Wash Sales And The 30-Day Rule

Tuesday, May 24, 2011 20:10
Wash Sales And The 30-Day Rule

Tags: asset management | high-frequency trading | mutual funds | rebalancing

Wash sales can be confusing!  At a basic level, it seems clear that if you sell stock at a loss, then buy it back within 30 days, you don't get to deduct the loss. But, there are a lot of wrinkles in the wash sales rules.

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According to Internal Revenue Code section 1091(a), "In the case of any loss claimed to have been sustained from any sale or other disposition of shares of stock or securities where it appears that, within a period beginning 30 days before the date of such sale or disposition and ending 30 days after such date, the taxpayer has acquired ... substantially identical stock or securities, then no deduction shall be allowed..."

Let's look at the pertinent phrases: "beginning 30 days before ... and ending 30 days after..."

Beginning 30 days before:


To illustrate this rule, let's say that you want to hold 100 shares of stock A. You think it's a good long- term hold, but it might decline in value before it goes up. So, you buy 200 shares on March 1, 2011 at a price of $50 per share. On March 20, 2011, the stock has declined to $40 per share. You sell 100 shares, recognize a loss of $1,000 and keep 100 shares at $50 per share, right?  Wrong!  Because you kept 100 shares that were bought within 30 days, you are not allowed to claim the loss.  Instead, your basis in the remaining 100 shares is $60 per share, or $6,000.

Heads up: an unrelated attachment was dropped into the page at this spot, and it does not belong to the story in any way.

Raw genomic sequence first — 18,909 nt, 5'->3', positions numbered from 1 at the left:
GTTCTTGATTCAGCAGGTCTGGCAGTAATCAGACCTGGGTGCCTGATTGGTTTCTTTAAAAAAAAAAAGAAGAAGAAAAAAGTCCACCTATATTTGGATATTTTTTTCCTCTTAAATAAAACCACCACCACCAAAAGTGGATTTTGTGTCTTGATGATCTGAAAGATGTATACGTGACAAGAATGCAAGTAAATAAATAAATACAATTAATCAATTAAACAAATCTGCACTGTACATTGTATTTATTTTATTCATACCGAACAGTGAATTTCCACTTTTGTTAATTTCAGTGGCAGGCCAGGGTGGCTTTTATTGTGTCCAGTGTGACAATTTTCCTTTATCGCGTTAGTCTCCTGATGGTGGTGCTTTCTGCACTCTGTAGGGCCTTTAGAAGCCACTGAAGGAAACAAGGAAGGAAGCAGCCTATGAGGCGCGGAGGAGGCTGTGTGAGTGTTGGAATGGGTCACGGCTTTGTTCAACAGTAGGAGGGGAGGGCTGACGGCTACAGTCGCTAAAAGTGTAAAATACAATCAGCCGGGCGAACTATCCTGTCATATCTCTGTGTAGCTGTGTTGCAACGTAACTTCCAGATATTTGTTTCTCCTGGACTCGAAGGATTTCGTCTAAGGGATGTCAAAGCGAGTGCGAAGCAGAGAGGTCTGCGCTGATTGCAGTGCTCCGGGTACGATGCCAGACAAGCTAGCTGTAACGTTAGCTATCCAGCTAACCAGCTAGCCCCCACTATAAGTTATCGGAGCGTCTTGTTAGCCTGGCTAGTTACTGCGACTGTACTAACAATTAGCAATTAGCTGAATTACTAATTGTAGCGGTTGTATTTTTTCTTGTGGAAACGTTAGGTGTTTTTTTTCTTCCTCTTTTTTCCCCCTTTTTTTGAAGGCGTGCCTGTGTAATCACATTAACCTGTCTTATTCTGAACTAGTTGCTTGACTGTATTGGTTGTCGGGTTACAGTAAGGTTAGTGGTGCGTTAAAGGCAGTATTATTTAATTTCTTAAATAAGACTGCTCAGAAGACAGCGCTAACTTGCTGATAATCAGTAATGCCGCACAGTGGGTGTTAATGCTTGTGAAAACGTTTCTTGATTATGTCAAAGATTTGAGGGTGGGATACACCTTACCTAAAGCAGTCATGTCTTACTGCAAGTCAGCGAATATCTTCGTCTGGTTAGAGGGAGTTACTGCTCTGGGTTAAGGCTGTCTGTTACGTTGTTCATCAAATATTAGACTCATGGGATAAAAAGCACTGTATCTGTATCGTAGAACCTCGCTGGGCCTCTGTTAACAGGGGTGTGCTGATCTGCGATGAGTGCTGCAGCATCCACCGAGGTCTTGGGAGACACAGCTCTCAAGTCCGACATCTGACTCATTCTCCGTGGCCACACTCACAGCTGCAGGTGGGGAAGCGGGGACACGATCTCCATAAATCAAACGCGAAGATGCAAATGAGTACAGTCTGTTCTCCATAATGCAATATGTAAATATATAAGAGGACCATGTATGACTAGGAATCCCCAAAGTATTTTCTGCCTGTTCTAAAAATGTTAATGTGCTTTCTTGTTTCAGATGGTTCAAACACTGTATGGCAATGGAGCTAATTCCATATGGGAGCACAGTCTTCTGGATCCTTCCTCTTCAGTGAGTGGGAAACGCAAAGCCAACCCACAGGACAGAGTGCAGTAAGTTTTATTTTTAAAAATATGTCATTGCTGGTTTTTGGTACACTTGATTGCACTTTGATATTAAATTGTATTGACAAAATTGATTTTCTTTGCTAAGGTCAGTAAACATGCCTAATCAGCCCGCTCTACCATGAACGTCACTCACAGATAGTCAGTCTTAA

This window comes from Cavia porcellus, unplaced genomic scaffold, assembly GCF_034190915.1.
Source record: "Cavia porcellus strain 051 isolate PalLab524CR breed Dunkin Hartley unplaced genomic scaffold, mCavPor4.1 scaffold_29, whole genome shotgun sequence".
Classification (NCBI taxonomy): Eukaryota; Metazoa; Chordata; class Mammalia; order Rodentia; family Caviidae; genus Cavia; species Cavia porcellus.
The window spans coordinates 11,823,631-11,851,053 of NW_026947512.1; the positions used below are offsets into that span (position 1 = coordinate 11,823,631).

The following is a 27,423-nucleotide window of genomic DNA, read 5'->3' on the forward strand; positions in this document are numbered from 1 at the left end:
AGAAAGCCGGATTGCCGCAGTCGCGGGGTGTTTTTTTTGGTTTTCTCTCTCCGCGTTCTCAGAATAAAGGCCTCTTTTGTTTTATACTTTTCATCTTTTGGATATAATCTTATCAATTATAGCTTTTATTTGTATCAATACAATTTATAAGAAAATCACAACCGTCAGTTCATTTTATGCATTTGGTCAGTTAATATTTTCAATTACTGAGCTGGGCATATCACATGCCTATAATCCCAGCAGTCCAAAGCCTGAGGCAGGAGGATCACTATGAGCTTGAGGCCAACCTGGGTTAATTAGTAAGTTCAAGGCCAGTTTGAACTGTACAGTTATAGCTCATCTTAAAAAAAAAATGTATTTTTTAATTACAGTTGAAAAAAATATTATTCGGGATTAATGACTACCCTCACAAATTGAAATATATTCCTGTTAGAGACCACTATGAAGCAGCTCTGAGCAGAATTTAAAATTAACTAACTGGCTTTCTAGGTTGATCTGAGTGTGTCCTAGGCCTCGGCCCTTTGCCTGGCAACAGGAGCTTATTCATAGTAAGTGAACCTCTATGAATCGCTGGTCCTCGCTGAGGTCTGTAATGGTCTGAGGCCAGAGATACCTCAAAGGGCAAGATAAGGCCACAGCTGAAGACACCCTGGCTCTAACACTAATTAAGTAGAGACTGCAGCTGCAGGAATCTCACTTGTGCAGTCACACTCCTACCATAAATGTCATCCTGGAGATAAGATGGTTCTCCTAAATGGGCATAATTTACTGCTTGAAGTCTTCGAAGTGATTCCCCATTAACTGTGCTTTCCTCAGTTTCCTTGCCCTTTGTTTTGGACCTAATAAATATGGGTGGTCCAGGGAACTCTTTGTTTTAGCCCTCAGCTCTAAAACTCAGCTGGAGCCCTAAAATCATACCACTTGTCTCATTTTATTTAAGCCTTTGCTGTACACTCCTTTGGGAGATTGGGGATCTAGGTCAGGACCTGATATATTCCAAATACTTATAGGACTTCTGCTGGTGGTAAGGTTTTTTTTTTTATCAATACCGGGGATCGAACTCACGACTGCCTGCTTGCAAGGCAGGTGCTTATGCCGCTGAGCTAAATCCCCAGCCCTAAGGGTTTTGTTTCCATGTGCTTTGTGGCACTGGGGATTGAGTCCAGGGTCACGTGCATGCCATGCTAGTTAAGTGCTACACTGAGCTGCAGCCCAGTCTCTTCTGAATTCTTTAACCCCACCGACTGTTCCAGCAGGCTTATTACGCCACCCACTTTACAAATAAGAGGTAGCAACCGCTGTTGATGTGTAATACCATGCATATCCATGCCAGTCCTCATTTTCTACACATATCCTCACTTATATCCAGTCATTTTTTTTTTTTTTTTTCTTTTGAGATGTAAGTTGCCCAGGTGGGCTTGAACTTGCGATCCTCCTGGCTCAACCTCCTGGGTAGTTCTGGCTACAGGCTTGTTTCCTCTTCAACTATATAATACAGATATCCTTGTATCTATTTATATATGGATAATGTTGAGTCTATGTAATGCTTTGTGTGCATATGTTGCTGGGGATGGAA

What if you sold all 200 shares on March 20, 2011 and did not replace them for more than 30 days?  You could deduct the loss. Why?  Because you realized an economic loss and did not hold substantially identical shares after the sale.

What if you sold 150 shares?  You would have a wash sale to the extent of 50 shares.  The basis in your remaining 50 shares would be $60 per share (the $50 originally paid plus $10 disallowed loss).

Ending 30 days after:

Let's say that you've owned 500 shares of mutual fund B for 2 years. You paid $10 per share. On April 1, 2011, you sell all 500 shares at $5 per share. Then, you purchase another 500 shares of fund B on April 19, 2011 for $4 per share. The entire loss on the sale is disallowed. Your new basis in the 500 shares is $9 per share (the $10 originally paid less the $5 received plus the $4 paid on repurchase).

The bottom line:  

For loss sales, you must look back 30 days if all shares of the particular (or substantially identical) security were not sold and you must look forward 30 days if any of the particular (or substantially identical) security is purchased.

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